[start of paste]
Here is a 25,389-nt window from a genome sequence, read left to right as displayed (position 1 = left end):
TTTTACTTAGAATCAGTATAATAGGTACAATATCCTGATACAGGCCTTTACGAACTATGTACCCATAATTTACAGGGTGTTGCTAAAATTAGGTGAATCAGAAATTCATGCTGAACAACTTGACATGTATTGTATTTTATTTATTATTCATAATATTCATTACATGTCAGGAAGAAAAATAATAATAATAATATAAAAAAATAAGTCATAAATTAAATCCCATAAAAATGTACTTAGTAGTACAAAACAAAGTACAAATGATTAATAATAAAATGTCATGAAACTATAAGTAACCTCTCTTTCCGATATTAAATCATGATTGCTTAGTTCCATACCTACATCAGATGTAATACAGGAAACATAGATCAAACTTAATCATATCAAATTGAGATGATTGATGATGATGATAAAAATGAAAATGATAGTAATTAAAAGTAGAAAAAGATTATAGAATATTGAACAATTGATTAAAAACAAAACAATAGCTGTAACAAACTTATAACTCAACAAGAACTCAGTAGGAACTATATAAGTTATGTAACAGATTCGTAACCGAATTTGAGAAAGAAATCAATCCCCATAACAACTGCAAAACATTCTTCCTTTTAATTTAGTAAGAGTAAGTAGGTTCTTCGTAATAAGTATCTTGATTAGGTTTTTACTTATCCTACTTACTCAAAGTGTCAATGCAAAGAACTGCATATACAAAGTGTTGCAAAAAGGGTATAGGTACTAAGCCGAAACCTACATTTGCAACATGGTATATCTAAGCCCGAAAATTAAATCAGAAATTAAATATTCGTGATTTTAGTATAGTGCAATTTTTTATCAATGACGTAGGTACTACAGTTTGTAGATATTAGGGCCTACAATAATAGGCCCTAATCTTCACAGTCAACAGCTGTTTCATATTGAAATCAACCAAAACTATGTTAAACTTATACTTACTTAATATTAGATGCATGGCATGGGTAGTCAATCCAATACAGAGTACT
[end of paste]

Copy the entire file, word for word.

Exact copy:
Here is a 25,389-nt window from a genome sequence, read left to right as displayed (position 1 = left end):
TTTTACTTAGAATCAGTATAATAGGTACAATATCCTGATACAGGCCTTTACGAACTATGTACCCATAATTTACAGGGTGTTGCTAAAATTAGGTGAATCAGAAATTCATGCTGAACAACTTGACATGTATTGTATTTTATTTATTATTCATAATATTCATTACATGTCAGGAAGAAAAATAATAATAATAATATAAAAAAATAAGTCATAAATTAAATCCCATAAAAATGTACTTAGTAGTACAAAACAAAGTACAAATGATTAATAATAAAATGTCATGAAACTATAAGTAACCTCTCTTTCCGATATTAAATCATGATTGCTTAGTTCCATACCTACATCAGATGTAATACAGGAAACATAGATCAAACTTAATCATATCAAATTGAGATGATTGATGATGATGATAAAAATGAAAATGATAGTAATTAAAAGTAGAAAAAGATTATAGAATATTGAACAATTGATTAAAAACAAAACAATAGCTGTAACAAACTTATAACTCAACAAGAACTCAGTAGGAACTATATAAGTTATGTAACAGATTCGTAACCGAATTTGAGAAAGAAATCAATCCCCATAACAACTGCAAAACATTCTTCCTTTTAATTTAGTAAGAGTAAGTAGGTTCTTCGTAATAAGTATCTTGATTAGGTTTTTACTTATCCTACTTACTCAAAGTGTCAATGCAAAGAACTGCATATACAAAGTGTTGCAAAAAGGGTATAGGTACTAAGCCGAAACCTACATTTGCAACATGGTATATCTAAGCCCGAAAATTAAATCAGAAATTAAATATTCGTGATTTTAGTATAGTGCAATTTTTTATCAATGACGTAGGTACTACAGTTTGTAGATATTAGGGCCTACAATAATAGGCCCTAATCTTCACAGTCAACAGCTGTTTCATATTGAAATCAACCAAAACTATGTTAAACTTATACTTACTTAATATTAGATGCATGGCATGGGTAGTCAATCCAATACAGAGTACT